Digital epidemiologic research on multilevel risks for HIV acquisition and other health outcomes among transgender women in Eastern and Southern United States: Protocol for an online cohort

American Cohort To Study HIV Acquisition Among Transgender Women (LITE) Study Group

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Background: The HIV epidemic disproportionately impacts transgender women in the United States. Cohort studies identify unique risks for affected populations, but use of facility-based methods may bias findings towards individuals living in research catchment areas, more engaged in health services, or, in the case of transgender populations, those who are open about their transgender identity. Digital clinical trials and other online research methods are increasingly common, providing opportunity to reach those not commonly engaged in research. Simultaneously, there is a need to understand potential biases associated with digital research, how these methods perform, and whether they are accepted across populations. Objective: This study aims to assess the feasibility of developing and implementing an online cohort of transgender women to assess risks for HIV acquisition and other health experiences. Further, this study aims to evaluate how an online cohort compares to a site-based, technology-enhanced cohort for epidemiologic research. The overarching goal is to estimate incidence of HIV and other health outcomes among transgender women in eastern and southern United States. Methods: This substudy is part of a larger multisite prospective cohort (LITE) conducted among transgender women, which also includes a site-based, technology-enhanced cohort in 6 eastern and southern US cities. The online cohort was launched to enroll and follow participants across 72 cities in the same region and with similar demographic characteristics as the site-based cohort. Participants are followed for 24 months. Adult transgender women are recruited via convenience sampling (eg, peer referrals, social media, and dating apps). Participants reporting negative or unknown HIV status are enrolled in a baseline study visit, complete a sociobehavioral survey, and provide oral fluid specimens to test for HIV. Participants not living with HIV (lab-confirmed) at baseline are offered enrollment into the cohort; follow-up assessments occur every 6 months. Results: Enrollment into the online cohort launched in January 2019. Active recruitment stopped in May 2019, and enrollment officially closed in August 2020. A total of 580 participants enrolled into and are followed in the cohort. A recruitment-enrollment cascade was observed across screening, consent, and completion of study activities. Implementation experiences with HIV test kits highlight the need for heavy staff engagement to support participant engagement, visit completion, and retention, even with automated digital procedures. Conclusions: This study is responsive to increasing research interest in digital observational and intervention research, particularly for populations who are most affected by the HIV epidemic and for those who may otherwise not participate in person. The progression across stages of the recruitment-enrollment cascade provides useful insight for implementation of cohort studies in the online environment.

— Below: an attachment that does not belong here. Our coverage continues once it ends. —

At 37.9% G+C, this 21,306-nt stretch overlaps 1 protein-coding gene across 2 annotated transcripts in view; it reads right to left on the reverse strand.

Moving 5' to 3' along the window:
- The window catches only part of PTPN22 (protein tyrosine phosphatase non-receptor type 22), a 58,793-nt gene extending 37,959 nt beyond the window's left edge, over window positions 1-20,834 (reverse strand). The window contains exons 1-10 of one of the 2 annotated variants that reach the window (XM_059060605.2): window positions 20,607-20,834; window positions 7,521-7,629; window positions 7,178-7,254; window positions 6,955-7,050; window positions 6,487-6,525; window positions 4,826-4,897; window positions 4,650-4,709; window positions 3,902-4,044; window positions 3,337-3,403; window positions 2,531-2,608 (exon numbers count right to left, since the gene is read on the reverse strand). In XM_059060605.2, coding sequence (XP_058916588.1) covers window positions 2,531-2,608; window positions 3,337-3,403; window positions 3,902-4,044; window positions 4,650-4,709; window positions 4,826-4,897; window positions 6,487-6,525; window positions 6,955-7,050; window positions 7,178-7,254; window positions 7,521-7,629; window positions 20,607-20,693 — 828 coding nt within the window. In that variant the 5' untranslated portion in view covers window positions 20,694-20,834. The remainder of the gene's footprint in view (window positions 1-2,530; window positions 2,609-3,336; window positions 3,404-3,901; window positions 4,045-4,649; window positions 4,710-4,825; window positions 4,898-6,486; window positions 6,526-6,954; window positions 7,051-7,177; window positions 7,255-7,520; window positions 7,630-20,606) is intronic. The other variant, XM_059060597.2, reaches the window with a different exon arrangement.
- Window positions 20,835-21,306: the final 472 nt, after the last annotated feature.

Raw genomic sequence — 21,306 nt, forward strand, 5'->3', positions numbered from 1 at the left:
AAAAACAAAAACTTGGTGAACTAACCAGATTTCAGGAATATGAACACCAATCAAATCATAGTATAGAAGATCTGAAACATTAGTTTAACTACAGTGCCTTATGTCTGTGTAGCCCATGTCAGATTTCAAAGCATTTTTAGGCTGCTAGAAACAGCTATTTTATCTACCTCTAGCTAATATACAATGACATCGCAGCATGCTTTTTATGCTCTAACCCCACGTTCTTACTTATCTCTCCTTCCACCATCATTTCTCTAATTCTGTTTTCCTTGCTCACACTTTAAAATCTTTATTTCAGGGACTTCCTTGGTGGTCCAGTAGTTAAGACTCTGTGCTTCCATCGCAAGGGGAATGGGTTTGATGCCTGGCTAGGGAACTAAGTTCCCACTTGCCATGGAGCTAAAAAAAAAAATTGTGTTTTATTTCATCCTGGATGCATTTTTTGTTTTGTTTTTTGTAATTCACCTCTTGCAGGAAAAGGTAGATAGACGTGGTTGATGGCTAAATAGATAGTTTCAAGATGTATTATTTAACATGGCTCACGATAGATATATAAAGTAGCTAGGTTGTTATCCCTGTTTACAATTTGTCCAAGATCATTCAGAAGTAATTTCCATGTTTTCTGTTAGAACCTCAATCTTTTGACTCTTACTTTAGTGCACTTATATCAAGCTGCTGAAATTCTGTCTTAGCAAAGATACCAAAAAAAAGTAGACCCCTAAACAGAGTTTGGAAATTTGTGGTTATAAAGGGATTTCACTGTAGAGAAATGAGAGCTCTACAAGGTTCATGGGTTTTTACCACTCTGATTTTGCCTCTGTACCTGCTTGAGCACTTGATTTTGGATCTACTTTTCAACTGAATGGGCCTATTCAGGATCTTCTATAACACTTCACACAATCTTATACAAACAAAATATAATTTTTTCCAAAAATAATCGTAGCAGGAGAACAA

Original languageEnglish (US)
Article numbere29152
JournalJMIR Research Protocols
Issue number4
StatePublished - Apr 2021


  • Cohort studies
  • Digital research
  • HIV
  • HIV infection
  • HIV testing
  • Online health
  • Public health
  • Transgender
  • Transgender persons
  • United States

ASJC Scopus subject areas

  • Medicine(all)


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